The gallantry of this action was long the theme of praise. An Interlude, called “The Death of Captain Faulknor” was performed at Covent Garden Theatre; and a monument to his memory, with a suitable inscription, was erected in St. Paul’s Cathedral, by a vote of the House of Commons.

As a reward for his distinguished bravery in the above glorious affair, Lieutenant Watkins was promoted to the rank of Post-Captain, by commission dated April 26, 1795; and appointed to the command of the Resource, of 28 guns, in which ship he continued about two years, on the Leeward Islands and Jamaica stations, and cruised with very considerable success against the enemy. On the 10th Dec. 1796, in company with the Mermaid frigate, he captured the General Leveau, French corvette of 16 guns, near St. Domingo.

In the spring of 1799, our officer commissioned the Nereìde of 36 guns; and on the 2d March, in the following year, captured la Vengeance privateer, of 16 guns and 174 men, in the Bay of Biscay; the next day he re-captured an American ship, with a cargo of coffee, sugar, and tobacco, valued at 30,000l. The Nereìde was afterwards ordered to the West Indies.

On the 11th Sept. 1800, Captain Watkins being on a cruise off Curaçoa, had the good fortune to acquire information that 1500 French troops from Guadaloupe had made good their landing a short time before, and were at that very moment in actual contest with the Dutch inhabitants, who claimed the protection of his Britannic Majesty. With the most prompt decision, he pushed for the harbour, landed his men and some cannon, occupied the forts, and thereby induced the French to evacuate the island on the 22d. In the mean time, the Governor entered into a capitulation, by which Curaçoa and its dependencies, together with the vessels in the harbour, in all forty-four sail, and such property as was on board of them on the 10th, were surrendered to the Nereìde.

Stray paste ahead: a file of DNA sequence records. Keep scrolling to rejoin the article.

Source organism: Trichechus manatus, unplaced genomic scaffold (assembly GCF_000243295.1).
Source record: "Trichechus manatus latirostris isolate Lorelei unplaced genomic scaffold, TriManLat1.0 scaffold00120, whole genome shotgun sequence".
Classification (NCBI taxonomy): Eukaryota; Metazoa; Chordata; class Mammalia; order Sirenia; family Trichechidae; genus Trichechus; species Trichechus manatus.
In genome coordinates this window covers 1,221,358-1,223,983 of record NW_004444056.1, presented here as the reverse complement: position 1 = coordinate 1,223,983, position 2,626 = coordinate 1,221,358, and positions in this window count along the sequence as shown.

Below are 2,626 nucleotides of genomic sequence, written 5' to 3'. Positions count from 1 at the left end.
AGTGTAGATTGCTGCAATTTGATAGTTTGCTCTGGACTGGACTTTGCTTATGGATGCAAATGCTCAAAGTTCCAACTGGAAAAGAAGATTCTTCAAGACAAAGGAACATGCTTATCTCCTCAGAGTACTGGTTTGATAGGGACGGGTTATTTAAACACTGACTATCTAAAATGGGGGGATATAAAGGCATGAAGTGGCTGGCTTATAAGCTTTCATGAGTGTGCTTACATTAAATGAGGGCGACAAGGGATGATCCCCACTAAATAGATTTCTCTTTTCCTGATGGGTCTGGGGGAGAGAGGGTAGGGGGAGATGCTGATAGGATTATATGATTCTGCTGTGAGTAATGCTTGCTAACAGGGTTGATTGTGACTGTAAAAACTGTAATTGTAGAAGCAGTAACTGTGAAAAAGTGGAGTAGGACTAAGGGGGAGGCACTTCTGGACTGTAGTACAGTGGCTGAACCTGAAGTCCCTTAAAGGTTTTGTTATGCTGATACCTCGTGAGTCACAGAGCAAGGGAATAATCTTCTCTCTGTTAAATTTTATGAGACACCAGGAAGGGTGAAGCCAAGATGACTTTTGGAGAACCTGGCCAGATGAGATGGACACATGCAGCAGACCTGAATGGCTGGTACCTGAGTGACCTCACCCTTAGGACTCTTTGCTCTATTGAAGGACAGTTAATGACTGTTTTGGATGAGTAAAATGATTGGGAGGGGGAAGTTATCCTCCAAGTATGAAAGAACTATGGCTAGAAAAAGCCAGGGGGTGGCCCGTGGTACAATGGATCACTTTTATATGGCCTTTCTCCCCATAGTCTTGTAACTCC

Captain Watkins returned to England, in Feb. 1801; and from that period we lose sight of him until the beginning of 1808, when he was appointed to the Majestic of 74 guns; from the command of which ship he was afterwards dismissed by the sentence of a court-martial, for a breach of naval discipline towards the late Admiral Wells. He was superannuated, with the rank of Rear-Admiral, June 11, 1814.

In 1809, our officer published a work entitled, “The Young Naval Hero; or Hints to Parents and Guardians, on educating and preparing Young Gentlemen for his Majesty’s Navy,” 8vo.

Agents.– Messrs. Maude.

  1. In our first volume, at pp. 711 and 840, will he found an account of the storming of Fort Fleur d’Epée, by a gallant band, headed by Captain Faulknor, on the 12th April, 1794.
  2. The Blanche mounted 38 carriage guns, and had on board at the commencement of the battle only 198 men; 14 of her crew being absent in prizes. With respect to size, she was 196 tons less than her opponent.